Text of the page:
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The Good, The Bad, The Weird: Asian Action-packed romp
Screened out of competition at the 2008 Cannes Film Festival, The Good, The Bad, The Weird (TGTBTW) premiered to cheering crowds that applauded after a 15-minute chase scene towards the end of the film. The film’s representation of 1930s Korea is barely grounded in reality; the film’s setting of the Chinese-Korean borders under Japanese colonialism is used as a parallel to the Wild West. Without the slightest concern about story, depth, or commentary on the period, TGTBTW pulls out all its guns to shoot one absurd over-the-top action sequence after another with a bare minimum of a plot.
All three anti-heroes are modelled after their counterparts in Sergio Leone’s spaghetti western classic The Good, the Bad and the Ugly with the Weird (Song) getting the most attention. He’s more endearing than Eli Wallach’s Tuco, but only because he’s more of a buffoon. He ends up with a treasure map sought after by several interested parties, one of which is a gang led by the villainous Bad (Lee). The Bad flaunts a stylised wardrobe and looks like he stepped right out of an animé picture with his emo haircut and black trench coat. Lee revels in the Bad’s aptitude for viciousness; he’s everything that you want in an insatiable villain.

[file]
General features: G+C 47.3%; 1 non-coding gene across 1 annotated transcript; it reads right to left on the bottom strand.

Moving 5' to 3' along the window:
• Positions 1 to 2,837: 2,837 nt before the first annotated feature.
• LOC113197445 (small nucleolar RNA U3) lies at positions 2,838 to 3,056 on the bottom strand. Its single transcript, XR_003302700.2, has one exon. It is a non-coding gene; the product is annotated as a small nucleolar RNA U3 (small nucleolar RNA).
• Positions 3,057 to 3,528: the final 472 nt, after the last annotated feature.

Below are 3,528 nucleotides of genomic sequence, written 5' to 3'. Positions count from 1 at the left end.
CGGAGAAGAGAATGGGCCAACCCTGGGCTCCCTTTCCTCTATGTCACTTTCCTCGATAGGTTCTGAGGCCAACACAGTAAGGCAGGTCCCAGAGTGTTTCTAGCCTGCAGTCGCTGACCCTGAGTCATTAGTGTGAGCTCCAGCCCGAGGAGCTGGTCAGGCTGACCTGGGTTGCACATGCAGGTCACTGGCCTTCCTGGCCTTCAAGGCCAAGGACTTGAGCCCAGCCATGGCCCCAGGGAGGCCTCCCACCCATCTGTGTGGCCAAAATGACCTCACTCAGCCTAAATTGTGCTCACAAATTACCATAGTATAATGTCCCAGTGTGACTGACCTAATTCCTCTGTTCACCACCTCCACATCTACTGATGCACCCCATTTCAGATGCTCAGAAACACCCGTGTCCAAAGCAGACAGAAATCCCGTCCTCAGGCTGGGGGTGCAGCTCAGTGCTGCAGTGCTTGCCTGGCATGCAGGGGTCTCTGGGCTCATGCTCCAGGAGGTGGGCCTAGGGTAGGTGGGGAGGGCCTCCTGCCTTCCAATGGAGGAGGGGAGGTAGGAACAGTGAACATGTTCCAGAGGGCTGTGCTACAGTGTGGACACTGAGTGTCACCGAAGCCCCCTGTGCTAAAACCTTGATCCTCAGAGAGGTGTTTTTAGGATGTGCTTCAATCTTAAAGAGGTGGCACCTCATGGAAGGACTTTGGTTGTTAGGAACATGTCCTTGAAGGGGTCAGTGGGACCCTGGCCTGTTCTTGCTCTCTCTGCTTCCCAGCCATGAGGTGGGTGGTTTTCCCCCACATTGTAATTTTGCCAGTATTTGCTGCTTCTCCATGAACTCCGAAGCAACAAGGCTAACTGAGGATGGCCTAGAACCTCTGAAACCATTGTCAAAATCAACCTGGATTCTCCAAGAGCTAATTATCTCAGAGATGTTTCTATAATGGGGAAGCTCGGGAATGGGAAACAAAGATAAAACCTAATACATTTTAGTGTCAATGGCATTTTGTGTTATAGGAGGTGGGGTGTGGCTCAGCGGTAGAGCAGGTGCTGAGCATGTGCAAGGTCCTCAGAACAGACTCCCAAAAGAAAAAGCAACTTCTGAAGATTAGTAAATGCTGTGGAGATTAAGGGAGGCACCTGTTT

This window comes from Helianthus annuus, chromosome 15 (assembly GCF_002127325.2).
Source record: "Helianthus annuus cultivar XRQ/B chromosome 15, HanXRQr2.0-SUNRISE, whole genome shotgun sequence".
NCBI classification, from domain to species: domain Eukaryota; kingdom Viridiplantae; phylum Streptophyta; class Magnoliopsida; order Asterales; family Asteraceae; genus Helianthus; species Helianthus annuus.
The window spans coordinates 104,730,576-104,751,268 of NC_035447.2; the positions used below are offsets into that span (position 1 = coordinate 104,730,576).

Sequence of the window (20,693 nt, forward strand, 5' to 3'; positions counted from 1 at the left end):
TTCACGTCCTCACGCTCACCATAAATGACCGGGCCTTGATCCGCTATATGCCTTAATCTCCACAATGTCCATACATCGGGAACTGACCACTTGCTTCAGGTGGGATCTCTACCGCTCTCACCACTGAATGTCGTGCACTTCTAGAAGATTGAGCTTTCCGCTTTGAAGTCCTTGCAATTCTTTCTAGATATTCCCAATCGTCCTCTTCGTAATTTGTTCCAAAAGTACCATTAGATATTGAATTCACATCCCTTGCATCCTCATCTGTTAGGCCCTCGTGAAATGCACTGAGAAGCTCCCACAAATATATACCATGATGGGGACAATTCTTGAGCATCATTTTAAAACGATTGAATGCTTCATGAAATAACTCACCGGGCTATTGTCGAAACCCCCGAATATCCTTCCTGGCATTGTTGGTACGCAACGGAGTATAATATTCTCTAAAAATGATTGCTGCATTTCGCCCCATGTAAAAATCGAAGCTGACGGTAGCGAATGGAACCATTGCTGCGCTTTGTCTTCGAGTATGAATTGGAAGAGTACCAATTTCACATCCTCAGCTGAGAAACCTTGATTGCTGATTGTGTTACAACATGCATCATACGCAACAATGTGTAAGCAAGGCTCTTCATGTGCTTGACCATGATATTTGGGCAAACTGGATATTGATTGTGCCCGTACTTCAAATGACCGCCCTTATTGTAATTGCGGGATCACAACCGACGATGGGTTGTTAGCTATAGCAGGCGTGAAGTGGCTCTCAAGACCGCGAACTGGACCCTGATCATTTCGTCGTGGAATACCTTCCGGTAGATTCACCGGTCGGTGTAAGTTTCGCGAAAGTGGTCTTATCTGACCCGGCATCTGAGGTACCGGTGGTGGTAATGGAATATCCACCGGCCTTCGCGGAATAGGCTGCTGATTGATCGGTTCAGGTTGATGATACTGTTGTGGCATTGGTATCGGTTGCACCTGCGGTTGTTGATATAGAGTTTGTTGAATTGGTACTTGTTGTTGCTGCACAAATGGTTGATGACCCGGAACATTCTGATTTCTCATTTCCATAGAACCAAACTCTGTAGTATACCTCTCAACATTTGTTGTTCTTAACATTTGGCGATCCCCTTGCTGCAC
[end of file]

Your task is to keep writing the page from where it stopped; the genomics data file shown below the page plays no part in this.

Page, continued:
The Bad has a bounty hunter on his tail called The Good (Jung), who wants his head for his own personal reasons. All three leads run throughout the film, either chasing someone or being chased themselves. The masterful Asian chorography and staging gives TGTBTW its own distinct flavour that distinguishes it from other revisionist Westerns, juxtaposing classic Western iconography with oriental sensibilities.
The centrepiece, a 15-minute chase scene in the Gobi Desert, has every mode of transport imaginable; horses, motorcycles, Jeeps, tanks…you name it. TGTBTW puts on a Latino instrumental version of ‘Don’t Let Me Be Misunderstood’ and lets it all play out to a blast. It’s overblown but never overwhelming.Aside from some odd slapstick here and there (the film’s affinity for physical comedy might be off-putting for some), TGTBTW is as flawless as oriental-bombastic-Westerns can get. Right from its opening with a memorable train siege; the film sets the rules and makes its intentions known: we’re about to embark on a fun ride, so buckle up: it’s going to be mind-blowingly fantastic.
They would try anything as if they had no fear of failure. They weren’t afraid of screwing up because the process and the act of creation were the important parts; if the product ended up sucking it was no big deal because they’d already be at work on the next piece. At least that’s the vibe that the documentary gives off. It also helps that the modern day, grown-up No Wavers seem every bit as cool as they did back then.